Caviar to start. Then perhaps a sizeable portion of mussels. Not forgetting a delectable serving of lamb brain. All rounded off with a plate of artisan cheese.
No, this isn’t the winning menu for this year’s MasterChef; rather, these are just some of the dishes five-year-old Sophie Baron has recently devoured.
And she’s actively encouraged away from the usual children’s staples of nuggets and chips towards this rather more gourmet style of eating by her mother, Danielle, a children’s therapist, coach and entrance exam tutor.
‘We’ve shared fine-dining experiences everywhere from The Shard to The Ivy. She’s my favourite dining partner; she’s just as much of a foodie as I am and it’s a joy to know I can take Sophie anywhere,’ says Danielle, who lives in Walton-on-Thames, Surrey, and admits to spending up to £300 on a meal for herself and her young daughter.
Indeed, she says she never has to resort to the kids’ menu when they dine out together.
For those who struggle to make their children eat anything but plain pasta, or to countenance even a frozen pea, never mind seafood, such an adventurous palate on such a young child will seem nothing short of a miracle.
But Danielle, 38, claims there’s no mystery to it: all it takes is a consistent spirit of adventure at the dining table.
‘When Sophie was a toddler, I got her into the habit of trying anything I was eating. She’d have little versions of my meal. The only thing she hasn’t ever liked is rabbit — that was deemed horrible.’
Sophie, it seems, is not alone. More and more parents today are keen to ensure their children enjoy truly fine dining from an early age.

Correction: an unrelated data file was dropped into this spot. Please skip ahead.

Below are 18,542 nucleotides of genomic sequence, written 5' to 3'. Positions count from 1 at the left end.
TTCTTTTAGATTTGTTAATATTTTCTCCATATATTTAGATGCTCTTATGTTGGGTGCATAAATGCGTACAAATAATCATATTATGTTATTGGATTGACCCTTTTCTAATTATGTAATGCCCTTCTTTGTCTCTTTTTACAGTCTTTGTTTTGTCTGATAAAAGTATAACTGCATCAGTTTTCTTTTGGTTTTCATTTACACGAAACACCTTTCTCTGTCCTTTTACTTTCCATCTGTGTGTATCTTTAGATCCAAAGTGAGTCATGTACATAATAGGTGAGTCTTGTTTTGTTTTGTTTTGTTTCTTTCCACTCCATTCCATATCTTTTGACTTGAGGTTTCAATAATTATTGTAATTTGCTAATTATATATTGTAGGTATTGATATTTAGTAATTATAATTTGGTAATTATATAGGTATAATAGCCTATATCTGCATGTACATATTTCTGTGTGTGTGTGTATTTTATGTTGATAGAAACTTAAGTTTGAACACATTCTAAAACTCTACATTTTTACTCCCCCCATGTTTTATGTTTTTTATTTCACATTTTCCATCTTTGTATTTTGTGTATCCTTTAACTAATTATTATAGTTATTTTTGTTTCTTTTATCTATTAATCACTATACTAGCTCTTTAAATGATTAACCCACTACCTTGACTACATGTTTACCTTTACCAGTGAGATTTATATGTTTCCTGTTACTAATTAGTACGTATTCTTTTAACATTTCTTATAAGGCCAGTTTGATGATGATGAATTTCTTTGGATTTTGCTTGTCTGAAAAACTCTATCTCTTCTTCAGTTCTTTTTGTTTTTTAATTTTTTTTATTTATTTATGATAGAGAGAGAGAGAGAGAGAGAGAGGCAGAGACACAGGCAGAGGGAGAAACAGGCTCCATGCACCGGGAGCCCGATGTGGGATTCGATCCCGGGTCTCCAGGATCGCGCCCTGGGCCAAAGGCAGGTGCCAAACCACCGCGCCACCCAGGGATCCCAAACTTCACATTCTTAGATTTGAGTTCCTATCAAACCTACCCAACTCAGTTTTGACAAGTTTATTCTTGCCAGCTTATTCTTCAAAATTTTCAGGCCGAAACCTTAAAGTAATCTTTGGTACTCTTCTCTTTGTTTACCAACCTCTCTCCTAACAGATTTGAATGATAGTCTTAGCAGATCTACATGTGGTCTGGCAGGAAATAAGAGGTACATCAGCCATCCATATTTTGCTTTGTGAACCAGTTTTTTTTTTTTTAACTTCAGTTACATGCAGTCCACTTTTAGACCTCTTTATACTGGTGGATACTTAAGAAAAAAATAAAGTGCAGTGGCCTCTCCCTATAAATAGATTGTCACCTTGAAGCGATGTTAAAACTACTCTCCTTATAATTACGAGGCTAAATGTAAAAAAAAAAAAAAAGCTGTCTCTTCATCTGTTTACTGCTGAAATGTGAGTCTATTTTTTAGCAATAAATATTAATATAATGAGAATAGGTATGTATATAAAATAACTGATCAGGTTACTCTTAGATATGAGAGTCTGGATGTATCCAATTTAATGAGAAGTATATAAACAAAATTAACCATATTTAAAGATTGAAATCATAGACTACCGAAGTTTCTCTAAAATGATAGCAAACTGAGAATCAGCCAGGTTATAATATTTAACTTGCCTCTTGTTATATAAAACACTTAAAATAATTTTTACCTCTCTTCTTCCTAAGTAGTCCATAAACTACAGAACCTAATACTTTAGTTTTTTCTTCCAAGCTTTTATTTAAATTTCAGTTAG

Indeed, the luxury domestic service recruitment agency Polo & Tweed recently advertised for a £625-a-week chef for a family with a six-year-old, an eight-year-old and a baby. The advert instructed that the eldest child’s favourite dish was lobster risotto with samphire.
Samathan Brick meets children who stay clear of the kids menu, whose mothers want their daughters and sons to enjoy variety in their food
So is a child who will eat everything from sashimi to steak entrecote just the latest example of middle-class one-upmanship? Or is this bold approach to mealtimes for even the smallest tots thoroughly sensible and healthy, and something we should all aim for — regardless of the expense?
Danielle strongly advocates for such an attitude, and says her foodie adventures with her daughter — who she describes as a fun mini-adult who is ‘up for new experiences’ — are a reward for her own industrious nature.
‘I work hard, and our days out together are part of our quality time and trying new experiences. We’ve been to The Ritz. That’s where she had her first “expensive” spoonful of caviar — she loved it!
‘And we often go to London’s Borough Market where we will try different artisan cheeses or mussels steamed in all sorts of flavours.’
Danielle — who also has an older daughter, Annabelle, 13 — says both girls know how lucky they are.
‘They’re perfectly well-aware that the reason we can live like this is down to my work ethic.
‘We usually buy a dish and share it. I’d limit Sophie’s life if I restricted her to the children’s menu. My mantra is to absorb her into my life rather than the other way around. It’s so much better; she’s my little buddy.
‘I don’t have to worry about asking for children’s menus when we’re on holiday or hoping we find a restaurant with a “nuggets and fries” option.’
Indeed, as widespread as their menus are at home, it’s when they are abroad that Sophie really shows her true culinary tastebuds.
‘We get to experiment and try different foods in other countries. My motto is: “Have something that you wouldn’t have at home”.
‘At restaurants I do ask Sophie to order for herself. She’s got the confidence to do so and knows her way around a menu. She is usually familiar with the dishes.